Should you be worried about pesticides in French wine?

Vigneron Jonathan Hesford says wine buyers should look beyond the shock headlines

Not one wine analysed in recent tests was found to contain pesticides over the Maximum Residue Level

Just before Christmas there was a big scare story published in the Daily Mail and other news outlets across the UK about pesticide residues being found in many ‘high street’ wines.

I’ve seen similar stories published in France and other European countries in recent years so it is not particular to the UK market.

The press releases came from an organisation called the Pesticide Action Network (PAN), whose stated aim is to replace the use of pesticides with alternatives and who advocate for the purchase and use of organic produce.

They have analysed reports made by the UK Government Expert Committee on Pesticide Residues in Food (PRiF), which are available on the website.

Read more: MAP: See level of pesticide use in your area of France

What do the campaigners claim?

The two big headline-grabbers were that pesticide mixtures in wine have more than trebled since 2016 and that 50% of wines on the high street contain pesticide residues.

Nick Mole from PAN UK said: “This massive rise in ‘pesticide cocktails’ should be of grave concern because we know that chemicals can become more harmful when combined, and yet we continue to set safety limits for just one chemical at a time.

“Wine lovers shouldn’t have to risk exposure to an array of hazardous pesticides when they fancy a tipple. The organic wine sector is flourishing, proving that it is 100% possible to produce wine without relying on toxic chemicals.”

Read more: France bans pesticide use in more places, including private residences

Reported levels are not at all related to safe limits

Let’s look at that claim of a massive rise in the number of wines with multiple pesticide residues.

In 2016, 13 samples were found to contain more than one pesticide residue out of the 96 samples tested.

In 2023, 36 wines out of 72 were found to contain more than one residue.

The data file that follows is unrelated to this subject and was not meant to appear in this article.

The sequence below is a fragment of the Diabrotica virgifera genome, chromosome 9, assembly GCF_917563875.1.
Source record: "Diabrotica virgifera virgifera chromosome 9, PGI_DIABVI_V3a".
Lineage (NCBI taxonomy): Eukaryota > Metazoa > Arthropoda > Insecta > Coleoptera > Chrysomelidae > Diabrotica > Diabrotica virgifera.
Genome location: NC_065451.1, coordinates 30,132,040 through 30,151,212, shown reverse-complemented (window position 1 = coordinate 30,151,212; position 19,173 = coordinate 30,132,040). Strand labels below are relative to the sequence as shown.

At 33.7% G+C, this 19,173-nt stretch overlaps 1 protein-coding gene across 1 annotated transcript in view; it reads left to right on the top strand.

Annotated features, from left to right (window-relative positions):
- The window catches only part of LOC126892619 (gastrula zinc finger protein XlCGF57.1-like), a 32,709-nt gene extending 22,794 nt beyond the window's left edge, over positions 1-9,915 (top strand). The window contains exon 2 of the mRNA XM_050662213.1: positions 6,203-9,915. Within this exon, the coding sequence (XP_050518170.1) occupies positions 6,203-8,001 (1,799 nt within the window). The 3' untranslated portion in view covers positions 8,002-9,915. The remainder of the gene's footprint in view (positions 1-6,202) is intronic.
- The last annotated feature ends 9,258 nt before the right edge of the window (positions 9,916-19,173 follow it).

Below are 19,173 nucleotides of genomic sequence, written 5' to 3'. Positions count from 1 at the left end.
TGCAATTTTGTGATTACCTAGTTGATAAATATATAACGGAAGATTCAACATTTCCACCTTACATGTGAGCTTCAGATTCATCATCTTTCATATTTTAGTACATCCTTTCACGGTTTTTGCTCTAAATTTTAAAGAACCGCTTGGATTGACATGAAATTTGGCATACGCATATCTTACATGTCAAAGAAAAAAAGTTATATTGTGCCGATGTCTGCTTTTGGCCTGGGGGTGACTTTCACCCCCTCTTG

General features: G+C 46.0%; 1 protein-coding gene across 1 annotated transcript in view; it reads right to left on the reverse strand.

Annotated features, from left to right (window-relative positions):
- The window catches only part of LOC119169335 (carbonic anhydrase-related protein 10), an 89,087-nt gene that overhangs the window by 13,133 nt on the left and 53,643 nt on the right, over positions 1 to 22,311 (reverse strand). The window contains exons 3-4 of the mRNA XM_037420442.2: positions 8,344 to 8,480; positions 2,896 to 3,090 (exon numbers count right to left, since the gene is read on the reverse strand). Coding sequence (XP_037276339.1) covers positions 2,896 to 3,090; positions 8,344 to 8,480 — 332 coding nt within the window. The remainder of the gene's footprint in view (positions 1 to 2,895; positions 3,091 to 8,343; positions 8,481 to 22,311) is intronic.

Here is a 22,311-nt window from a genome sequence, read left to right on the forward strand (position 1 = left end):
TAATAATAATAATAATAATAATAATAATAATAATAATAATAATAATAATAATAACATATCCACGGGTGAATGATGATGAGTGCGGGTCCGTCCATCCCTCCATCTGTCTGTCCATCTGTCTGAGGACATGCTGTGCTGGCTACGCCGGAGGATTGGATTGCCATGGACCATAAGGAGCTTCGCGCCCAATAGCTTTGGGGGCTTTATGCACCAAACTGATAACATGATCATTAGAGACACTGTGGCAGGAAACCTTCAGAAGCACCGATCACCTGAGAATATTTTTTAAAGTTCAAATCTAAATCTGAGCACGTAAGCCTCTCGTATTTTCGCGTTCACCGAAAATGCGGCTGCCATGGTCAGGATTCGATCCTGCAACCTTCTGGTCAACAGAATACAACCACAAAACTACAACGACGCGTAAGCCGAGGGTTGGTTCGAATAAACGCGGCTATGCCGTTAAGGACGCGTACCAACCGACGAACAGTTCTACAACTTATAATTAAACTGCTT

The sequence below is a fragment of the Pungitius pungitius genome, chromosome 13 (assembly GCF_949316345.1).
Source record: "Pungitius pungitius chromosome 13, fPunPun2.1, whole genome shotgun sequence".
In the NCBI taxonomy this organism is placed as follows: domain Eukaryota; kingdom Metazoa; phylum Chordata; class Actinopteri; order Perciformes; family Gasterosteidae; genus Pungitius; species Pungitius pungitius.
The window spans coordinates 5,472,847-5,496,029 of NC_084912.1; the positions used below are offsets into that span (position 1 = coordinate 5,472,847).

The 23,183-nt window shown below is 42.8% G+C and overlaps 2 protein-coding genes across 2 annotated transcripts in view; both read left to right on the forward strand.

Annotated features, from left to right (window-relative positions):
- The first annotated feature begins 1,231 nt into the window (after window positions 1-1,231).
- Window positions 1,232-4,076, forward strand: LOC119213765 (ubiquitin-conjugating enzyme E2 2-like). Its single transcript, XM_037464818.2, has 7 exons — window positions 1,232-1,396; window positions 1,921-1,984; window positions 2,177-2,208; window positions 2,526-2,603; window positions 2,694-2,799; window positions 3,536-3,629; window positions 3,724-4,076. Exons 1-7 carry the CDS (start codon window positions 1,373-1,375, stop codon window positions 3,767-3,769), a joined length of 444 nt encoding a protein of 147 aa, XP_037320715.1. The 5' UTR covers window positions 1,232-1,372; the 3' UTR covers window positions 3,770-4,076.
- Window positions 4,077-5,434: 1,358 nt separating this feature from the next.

At first glance those figures can be construed as increased pesticide usage but there are other factors.

The ability to detect residues improved from 2016 to 2022. Therefore more residues are found above the reporting level. The reporting levels are not at all related to safe limits or acceptable daily intake.

They are the levels at which a laboratory can detect the presence, even in parts per billion, of a particular chemical. That is determined by the equipment and method used as well as the chemical being detected.

Phosphoric acid exists naturally in the environment

Many pesticides break down into other chemicals. For example, Fosetyl Al, a common fungicide used on grapes, breaks down into phosphoric acid. If phosphoric acid is detected, that counts as a pesticide residue.

However, phosphoric acid exists naturally in the environment and the PRiF state that its detection is not proof that a pesticide has been used.

Sustainable viticulture and other environmental farming programmes encourage the use of different pesticides during the year in order to prevent resistance evolving in the disease being treated.

Therefore it is not surprising that the number of wines with multiple pesticide residues has increased. It shows an improvement in viticultural practice from simply spraying the same pesticide repeatedly.

Read more: Winemakers face new problems each year due to climate change in France

Experts do look at effects of combining pesticides

The PRiF do consider the ‘cocktail effect’ of multiple pesticides. It is not true that they only set safety limits for one chemical at a time.

They do additional risk analysis in a much more scientific way than the PAN view that ‘chemicals can become more harmful when combined’.